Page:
To receive a presentation from Mr. David Phillips, Town Centre and Cultural Manager which will provide an update on operations at the Princes Hall, Aldershot and refer to future opportunities and potential developments.
The Chairman welcomed Mr. David Phillips, Town Centre and Cultural Manager, who had been invited to the meeting to give a presentation on the Princes Hall Annual Report 2014/15 and an overview of the future opportunities and potential developments at the site.
Mr. Phillips reported on events held at the Princes Hall during 2014/15, and advised that, for the first time ever, over 1,000 events had been held at the theatre. This figure comprised 407 promotions, such as 56 professional shows, 39 performances of the Pantomime and 232 Youth Theatre sessions, and 639 hirings, including 85 concerts and shows, 318 business meetings and 90 dance classes. It was explained that whilst “hirings” were risk free, a fixed fee was paid by the hirer for use of the room, profit on promoted events was dependent on ticket sales. It was noted that the Youth Theatre sessions had increased from four sessions a week in 2010/11 to seven per week in 2014/15, which were attended by over 100 young people.
It was advised that the number of professional shows and their attendance figures had remained consistent over the past few years; data showed there were 50-60 shows on average a year, attended by around 20,000 people. Increases to ticketing prices, in the past twelve months, had resulted in an increase in gross box office figures and profit on professional shows. The Panel was informed of the ten most profitable professional shows, these included shows by comedians Lee Mack and Jason Manford, Sing A Long A Frozen, Psychic Sally, That’ll be the Day and Milkshake Live! It was noted that if a show ran for more than one night/performance profits increased, as set up costs were reduced.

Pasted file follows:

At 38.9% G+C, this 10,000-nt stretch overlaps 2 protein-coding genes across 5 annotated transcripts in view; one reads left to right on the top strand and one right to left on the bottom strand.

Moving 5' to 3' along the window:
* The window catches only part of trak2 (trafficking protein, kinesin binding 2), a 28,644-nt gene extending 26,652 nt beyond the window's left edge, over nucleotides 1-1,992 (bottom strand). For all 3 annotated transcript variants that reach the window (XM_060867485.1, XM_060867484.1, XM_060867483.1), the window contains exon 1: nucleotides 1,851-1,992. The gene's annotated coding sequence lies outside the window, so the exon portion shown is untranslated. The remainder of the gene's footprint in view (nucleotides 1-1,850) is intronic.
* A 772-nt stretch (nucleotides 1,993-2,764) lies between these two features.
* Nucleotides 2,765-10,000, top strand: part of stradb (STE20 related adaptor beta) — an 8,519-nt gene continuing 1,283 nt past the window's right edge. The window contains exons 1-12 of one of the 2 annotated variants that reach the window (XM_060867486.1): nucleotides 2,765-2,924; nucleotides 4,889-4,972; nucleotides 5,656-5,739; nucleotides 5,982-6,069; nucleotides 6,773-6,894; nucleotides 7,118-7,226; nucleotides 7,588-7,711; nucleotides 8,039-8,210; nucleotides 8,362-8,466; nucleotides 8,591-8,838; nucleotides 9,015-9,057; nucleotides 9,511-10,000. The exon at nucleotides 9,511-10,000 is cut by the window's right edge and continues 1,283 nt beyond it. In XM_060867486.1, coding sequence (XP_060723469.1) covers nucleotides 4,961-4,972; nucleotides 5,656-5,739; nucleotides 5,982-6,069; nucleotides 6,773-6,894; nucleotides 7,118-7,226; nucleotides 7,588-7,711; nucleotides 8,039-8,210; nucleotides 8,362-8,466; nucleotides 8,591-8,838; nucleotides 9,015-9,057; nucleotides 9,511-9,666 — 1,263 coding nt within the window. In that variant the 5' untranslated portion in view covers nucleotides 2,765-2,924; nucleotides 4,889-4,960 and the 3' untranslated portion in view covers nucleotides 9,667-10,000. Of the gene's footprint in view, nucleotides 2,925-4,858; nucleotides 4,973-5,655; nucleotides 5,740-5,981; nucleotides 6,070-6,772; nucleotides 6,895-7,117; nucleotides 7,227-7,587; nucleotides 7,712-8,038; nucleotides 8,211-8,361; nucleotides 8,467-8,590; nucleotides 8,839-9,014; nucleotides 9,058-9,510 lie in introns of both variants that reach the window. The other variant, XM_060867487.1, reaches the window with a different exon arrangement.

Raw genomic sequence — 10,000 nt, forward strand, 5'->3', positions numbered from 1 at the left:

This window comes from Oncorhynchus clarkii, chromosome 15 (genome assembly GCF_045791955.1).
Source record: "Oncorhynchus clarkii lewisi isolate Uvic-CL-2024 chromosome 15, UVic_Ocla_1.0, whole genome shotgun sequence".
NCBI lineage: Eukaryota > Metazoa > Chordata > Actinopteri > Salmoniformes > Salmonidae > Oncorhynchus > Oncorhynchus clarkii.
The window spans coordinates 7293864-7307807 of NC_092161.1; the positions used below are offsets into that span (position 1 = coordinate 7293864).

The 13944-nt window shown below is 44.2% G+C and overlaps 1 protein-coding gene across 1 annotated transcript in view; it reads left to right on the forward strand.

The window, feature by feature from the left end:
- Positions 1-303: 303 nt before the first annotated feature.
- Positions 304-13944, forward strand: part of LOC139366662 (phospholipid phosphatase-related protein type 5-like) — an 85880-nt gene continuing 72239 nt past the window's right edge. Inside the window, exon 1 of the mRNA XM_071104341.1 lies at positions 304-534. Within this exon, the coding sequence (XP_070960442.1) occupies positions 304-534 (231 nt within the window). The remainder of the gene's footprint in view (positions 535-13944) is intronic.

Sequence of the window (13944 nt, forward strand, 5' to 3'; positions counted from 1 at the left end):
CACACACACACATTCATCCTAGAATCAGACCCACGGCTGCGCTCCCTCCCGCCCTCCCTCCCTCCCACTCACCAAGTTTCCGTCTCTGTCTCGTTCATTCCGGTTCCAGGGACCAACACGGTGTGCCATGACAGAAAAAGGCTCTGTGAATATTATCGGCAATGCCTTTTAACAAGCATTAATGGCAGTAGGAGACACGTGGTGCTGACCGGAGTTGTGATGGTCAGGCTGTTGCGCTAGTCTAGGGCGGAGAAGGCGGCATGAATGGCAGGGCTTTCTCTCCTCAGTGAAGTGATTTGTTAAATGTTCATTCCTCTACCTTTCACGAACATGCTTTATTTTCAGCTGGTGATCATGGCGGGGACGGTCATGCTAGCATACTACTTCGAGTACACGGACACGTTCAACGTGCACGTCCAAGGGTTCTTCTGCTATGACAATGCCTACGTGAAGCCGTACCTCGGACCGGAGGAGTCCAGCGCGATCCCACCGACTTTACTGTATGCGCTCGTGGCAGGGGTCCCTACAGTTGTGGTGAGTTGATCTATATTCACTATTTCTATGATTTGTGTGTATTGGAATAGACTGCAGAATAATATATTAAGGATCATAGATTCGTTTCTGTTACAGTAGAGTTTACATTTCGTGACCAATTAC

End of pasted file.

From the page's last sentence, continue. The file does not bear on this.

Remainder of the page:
Mr. Phillips reported on the data collected from performances of the Pantomime. It was noted that attendance figures had remained between 17,000 and 19,000 per year over the last six years, with Snow White and Peter Pan being two of the most popular Pantomimes. Gross box office figures had risen steadily over the years, with takings in excess of £250,000 in 2014/15, resulting in a profit of £123,000 (a £3,329 profit per show). When benchmarked with ten other venues in England, it was noted that the Princes Hall ranked fourth on profit per pantomime performance, beaten only by three venues with significantly larger seating capacities.
It was noted that, compared with thirteen other civic theatres in England, the Princes Hall ranked top on average percentage of tickets sold per professional show, (including the Pantomime). 39% of all Princes Hall’s tickets were now sold online, (fifth out of twelve venues), the installation of a new ticketing system, “Spektrix”, enabled a target figure to be set of 50% by 2017.